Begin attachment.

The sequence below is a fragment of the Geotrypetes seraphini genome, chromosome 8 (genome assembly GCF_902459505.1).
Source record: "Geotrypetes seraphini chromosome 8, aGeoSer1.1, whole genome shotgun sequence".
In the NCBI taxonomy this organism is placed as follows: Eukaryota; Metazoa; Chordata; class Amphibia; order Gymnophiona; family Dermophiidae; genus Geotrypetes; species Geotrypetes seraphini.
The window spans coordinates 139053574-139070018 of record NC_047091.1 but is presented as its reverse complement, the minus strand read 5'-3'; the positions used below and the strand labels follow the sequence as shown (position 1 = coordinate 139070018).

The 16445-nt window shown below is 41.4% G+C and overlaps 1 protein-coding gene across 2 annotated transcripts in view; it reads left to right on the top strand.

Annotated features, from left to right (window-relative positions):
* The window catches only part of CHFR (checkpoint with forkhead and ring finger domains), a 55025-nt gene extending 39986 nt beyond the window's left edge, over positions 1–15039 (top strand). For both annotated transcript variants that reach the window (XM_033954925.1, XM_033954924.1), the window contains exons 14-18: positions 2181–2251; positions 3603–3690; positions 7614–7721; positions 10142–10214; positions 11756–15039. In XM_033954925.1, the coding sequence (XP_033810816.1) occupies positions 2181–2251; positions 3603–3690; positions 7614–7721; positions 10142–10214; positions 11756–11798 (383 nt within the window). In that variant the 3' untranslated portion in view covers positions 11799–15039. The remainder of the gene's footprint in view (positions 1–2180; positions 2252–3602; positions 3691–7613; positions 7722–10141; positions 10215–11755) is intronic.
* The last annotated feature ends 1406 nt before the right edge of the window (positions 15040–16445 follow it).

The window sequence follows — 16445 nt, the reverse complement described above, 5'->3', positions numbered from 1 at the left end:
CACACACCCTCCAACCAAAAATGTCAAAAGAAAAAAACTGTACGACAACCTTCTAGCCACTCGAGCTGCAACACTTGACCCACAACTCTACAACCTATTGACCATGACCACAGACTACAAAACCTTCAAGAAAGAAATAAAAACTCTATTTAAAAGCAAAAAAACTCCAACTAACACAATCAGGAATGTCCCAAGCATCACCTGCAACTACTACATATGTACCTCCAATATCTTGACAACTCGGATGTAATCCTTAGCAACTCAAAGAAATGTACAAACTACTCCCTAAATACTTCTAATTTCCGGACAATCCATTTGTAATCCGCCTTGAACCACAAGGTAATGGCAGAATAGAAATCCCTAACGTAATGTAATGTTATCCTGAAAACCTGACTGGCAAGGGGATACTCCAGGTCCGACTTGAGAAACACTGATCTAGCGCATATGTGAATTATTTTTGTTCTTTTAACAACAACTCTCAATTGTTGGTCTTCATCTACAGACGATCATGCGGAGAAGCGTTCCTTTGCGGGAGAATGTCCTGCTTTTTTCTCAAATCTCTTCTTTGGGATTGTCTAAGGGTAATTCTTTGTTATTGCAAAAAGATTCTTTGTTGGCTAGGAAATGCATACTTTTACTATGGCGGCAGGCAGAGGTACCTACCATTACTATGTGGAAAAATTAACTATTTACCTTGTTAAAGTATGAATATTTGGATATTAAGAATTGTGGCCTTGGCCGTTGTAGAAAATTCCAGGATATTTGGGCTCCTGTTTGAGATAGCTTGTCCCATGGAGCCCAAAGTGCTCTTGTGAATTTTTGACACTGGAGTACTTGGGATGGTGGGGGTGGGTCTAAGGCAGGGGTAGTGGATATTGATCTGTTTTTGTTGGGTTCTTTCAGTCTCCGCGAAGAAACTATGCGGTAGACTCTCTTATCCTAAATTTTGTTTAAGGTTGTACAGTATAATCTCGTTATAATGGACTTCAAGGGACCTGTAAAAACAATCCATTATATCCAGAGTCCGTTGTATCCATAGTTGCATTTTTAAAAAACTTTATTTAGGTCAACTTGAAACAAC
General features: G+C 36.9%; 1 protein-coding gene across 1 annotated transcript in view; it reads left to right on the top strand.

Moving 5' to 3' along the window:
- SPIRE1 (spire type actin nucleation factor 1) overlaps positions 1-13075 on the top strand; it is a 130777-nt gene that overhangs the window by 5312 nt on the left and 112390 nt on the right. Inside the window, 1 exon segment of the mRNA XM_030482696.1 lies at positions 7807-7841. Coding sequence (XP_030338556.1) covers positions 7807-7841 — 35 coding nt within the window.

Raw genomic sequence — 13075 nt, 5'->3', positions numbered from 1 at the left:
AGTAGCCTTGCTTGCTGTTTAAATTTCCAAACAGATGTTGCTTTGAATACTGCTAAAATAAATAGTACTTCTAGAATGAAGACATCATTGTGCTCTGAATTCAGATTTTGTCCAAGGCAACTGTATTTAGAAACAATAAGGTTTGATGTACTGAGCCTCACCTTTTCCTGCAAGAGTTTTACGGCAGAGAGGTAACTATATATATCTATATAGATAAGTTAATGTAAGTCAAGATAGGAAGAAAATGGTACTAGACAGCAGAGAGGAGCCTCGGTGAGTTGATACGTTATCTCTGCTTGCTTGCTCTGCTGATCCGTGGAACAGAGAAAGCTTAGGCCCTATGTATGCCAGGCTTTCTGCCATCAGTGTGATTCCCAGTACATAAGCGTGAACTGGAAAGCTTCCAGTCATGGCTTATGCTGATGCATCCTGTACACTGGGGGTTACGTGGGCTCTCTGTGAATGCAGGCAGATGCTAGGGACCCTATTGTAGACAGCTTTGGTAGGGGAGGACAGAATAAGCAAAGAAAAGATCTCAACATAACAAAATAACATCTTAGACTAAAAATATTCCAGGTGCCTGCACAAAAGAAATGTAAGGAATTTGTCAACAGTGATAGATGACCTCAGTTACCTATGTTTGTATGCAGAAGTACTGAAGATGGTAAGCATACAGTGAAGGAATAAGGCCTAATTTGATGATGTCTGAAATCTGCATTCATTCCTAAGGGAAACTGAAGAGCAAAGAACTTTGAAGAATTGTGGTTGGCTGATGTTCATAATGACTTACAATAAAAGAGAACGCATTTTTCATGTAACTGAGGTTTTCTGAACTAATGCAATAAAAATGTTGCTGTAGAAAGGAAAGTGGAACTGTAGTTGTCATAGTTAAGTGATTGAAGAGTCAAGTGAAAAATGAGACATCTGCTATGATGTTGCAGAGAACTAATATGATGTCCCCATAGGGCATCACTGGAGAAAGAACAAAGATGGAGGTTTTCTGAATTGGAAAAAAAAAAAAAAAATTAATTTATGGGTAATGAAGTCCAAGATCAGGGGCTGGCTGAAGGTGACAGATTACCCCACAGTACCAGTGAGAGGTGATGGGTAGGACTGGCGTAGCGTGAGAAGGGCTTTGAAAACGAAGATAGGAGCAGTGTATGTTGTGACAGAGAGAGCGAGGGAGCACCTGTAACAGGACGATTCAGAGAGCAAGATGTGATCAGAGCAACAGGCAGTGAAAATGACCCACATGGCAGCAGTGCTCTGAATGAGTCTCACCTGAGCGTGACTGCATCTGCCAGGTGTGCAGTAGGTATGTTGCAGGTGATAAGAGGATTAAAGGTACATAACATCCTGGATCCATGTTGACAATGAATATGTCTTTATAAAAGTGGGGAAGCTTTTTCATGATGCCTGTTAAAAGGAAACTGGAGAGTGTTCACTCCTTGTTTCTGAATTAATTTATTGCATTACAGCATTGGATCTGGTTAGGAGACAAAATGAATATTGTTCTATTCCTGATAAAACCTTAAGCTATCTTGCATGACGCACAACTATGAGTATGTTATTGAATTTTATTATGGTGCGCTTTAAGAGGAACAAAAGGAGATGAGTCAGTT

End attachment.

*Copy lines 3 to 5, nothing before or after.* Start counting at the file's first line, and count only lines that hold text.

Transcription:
In the NCBI taxonomy this organism is placed as follows: Eukaryota; Metazoa; Chordata; class Amphibia; order Gymnophiona; family Dermophiidae; genus Geotrypetes; species Geotrypetes seraphini.
The window spans coordinates 139053574-139070018 of record NC_047091.1 but is presented as its reverse complement, the minus strand read 5'-3'; the positions used below and the strand labels follow the sequence as shown (position 1 = coordinate 139070018).

The 16445-nt window shown below is 41.4% G+C and overlaps 1 protein-coding gene across 2 annotated transcripts in view; it reads left to right on the top strand.